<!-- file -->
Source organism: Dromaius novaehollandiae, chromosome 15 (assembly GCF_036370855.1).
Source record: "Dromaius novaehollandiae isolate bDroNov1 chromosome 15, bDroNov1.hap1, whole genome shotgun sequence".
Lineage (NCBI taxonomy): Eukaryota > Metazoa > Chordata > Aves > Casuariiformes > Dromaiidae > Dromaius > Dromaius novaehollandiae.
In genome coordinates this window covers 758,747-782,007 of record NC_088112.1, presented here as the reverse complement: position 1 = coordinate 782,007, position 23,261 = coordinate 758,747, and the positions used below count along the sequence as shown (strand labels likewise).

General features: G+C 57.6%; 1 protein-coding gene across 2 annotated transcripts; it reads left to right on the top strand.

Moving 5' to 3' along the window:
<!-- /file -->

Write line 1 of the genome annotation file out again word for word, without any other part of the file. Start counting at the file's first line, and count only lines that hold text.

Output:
Source organism: Dromaius novaehollandiae, chromosome 15 (assembly GCF_036370855.1).